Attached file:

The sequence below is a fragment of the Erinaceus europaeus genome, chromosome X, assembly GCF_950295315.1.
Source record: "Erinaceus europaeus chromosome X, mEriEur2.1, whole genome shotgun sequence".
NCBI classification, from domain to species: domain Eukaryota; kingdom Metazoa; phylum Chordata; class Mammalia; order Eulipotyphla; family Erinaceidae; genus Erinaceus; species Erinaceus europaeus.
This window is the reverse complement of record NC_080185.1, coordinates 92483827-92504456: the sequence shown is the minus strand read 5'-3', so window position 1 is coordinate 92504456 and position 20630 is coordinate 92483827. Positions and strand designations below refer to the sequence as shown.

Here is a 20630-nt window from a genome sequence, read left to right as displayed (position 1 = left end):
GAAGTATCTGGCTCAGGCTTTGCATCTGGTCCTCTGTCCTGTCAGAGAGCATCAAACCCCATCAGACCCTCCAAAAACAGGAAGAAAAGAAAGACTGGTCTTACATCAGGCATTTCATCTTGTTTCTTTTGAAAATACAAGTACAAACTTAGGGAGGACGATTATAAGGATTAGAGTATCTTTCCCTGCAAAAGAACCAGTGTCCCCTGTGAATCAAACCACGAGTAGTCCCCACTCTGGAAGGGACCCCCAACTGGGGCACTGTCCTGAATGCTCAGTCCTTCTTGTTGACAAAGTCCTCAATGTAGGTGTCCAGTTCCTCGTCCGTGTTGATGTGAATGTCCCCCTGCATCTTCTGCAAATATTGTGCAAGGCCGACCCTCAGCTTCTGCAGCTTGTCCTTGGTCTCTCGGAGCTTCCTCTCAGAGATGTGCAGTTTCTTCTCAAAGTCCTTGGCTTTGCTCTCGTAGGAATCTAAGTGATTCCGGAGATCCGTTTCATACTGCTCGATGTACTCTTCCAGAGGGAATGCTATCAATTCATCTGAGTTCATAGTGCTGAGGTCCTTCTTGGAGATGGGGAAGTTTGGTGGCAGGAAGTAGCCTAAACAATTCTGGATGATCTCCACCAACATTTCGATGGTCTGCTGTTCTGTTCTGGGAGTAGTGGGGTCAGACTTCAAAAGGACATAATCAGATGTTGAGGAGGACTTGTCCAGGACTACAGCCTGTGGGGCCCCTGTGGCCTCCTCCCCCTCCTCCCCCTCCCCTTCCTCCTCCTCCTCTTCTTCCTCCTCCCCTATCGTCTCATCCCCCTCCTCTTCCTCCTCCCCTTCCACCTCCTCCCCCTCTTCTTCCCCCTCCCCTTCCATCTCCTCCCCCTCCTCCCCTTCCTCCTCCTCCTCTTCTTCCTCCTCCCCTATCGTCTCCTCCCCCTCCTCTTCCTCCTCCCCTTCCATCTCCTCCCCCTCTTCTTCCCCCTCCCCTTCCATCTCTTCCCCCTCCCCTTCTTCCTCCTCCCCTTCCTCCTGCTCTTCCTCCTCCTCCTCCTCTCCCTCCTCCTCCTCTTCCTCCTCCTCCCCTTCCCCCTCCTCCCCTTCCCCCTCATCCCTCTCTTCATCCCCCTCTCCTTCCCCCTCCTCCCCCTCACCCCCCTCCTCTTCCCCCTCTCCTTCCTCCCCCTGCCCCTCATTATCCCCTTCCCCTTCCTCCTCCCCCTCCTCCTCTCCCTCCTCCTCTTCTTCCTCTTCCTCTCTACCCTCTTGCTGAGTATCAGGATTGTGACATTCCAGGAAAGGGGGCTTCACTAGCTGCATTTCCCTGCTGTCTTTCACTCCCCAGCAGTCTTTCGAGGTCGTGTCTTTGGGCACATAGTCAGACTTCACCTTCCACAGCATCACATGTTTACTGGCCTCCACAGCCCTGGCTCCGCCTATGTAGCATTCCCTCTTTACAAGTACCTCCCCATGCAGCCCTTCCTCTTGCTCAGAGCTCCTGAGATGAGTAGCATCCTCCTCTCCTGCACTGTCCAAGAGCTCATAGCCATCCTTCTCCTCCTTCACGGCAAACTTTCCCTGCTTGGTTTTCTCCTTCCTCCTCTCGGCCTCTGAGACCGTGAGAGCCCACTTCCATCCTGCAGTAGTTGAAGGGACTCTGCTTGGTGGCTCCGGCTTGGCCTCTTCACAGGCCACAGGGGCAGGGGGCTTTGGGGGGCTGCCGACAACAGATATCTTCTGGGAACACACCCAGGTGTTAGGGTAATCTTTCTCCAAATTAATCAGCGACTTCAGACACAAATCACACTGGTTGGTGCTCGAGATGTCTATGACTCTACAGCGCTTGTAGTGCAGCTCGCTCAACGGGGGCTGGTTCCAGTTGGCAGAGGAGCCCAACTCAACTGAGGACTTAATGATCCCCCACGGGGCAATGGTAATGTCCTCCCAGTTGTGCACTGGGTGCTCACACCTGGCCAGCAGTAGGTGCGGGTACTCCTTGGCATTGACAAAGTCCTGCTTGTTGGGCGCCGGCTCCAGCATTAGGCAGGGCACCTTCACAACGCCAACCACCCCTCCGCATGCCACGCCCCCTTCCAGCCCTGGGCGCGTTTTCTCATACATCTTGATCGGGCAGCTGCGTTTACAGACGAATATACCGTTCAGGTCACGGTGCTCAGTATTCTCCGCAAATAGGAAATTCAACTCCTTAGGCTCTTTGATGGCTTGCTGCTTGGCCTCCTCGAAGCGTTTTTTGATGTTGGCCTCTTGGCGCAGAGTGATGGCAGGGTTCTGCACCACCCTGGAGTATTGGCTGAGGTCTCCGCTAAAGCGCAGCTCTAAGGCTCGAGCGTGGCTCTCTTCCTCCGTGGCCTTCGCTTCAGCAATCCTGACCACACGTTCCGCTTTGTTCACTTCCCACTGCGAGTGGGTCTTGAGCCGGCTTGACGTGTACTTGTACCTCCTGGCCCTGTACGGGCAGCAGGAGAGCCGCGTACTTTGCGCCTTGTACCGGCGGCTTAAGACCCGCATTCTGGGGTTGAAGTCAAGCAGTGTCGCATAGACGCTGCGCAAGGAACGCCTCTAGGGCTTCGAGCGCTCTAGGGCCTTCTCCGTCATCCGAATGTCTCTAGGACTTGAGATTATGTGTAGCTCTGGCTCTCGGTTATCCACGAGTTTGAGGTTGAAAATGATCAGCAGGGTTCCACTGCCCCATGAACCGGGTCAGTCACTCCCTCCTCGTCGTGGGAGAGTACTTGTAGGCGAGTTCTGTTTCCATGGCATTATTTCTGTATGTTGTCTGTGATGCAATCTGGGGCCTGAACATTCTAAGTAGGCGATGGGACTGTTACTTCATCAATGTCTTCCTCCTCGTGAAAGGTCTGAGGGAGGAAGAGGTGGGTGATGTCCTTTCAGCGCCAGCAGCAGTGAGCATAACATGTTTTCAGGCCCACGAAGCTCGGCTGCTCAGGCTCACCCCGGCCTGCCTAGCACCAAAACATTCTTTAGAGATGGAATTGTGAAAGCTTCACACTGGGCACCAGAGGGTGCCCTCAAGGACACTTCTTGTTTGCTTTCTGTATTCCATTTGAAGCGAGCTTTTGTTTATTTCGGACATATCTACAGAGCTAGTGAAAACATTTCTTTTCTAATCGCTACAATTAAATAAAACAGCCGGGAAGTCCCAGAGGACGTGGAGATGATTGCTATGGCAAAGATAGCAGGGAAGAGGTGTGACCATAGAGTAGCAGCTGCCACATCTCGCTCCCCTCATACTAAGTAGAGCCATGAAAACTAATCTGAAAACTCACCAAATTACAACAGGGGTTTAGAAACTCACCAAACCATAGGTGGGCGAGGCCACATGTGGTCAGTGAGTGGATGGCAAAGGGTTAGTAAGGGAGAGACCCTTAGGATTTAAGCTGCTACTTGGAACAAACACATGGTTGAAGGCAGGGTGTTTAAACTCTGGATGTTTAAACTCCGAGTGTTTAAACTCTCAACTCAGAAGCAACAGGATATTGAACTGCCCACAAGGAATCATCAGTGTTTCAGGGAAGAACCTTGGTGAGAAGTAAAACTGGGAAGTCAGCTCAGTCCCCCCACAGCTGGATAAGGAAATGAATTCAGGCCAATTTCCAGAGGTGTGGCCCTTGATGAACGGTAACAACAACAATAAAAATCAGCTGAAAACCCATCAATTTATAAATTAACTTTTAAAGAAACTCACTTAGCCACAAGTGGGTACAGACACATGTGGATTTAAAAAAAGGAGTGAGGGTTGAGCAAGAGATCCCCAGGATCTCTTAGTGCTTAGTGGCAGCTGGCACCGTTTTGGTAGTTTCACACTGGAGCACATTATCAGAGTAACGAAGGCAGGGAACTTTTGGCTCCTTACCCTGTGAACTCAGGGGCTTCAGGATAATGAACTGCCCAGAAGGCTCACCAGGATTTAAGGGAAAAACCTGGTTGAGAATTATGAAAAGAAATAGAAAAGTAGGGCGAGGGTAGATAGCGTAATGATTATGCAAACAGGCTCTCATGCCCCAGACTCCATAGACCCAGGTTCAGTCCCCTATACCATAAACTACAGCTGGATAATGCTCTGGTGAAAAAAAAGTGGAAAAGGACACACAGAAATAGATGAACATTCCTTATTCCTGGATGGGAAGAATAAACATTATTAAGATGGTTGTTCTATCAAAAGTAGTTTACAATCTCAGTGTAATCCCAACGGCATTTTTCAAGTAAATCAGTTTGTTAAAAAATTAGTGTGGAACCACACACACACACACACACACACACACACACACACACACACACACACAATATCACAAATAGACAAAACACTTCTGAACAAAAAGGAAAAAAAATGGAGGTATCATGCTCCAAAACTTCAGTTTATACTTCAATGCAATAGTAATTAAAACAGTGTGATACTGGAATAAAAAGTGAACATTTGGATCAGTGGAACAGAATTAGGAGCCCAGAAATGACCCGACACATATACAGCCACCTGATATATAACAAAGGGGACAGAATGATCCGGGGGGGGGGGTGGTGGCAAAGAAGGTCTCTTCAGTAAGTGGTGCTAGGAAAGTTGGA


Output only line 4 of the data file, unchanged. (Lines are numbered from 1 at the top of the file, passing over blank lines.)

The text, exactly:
This window is the reverse complement of record NC_080185.1, coordinates 92483827-92504456: the sequence shown is the minus strand read 5'-3', so window position 1 is coordinate 92504456 and position 20630 is coordinate 92483827. Positions and strand designations below refer to the sequence as shown.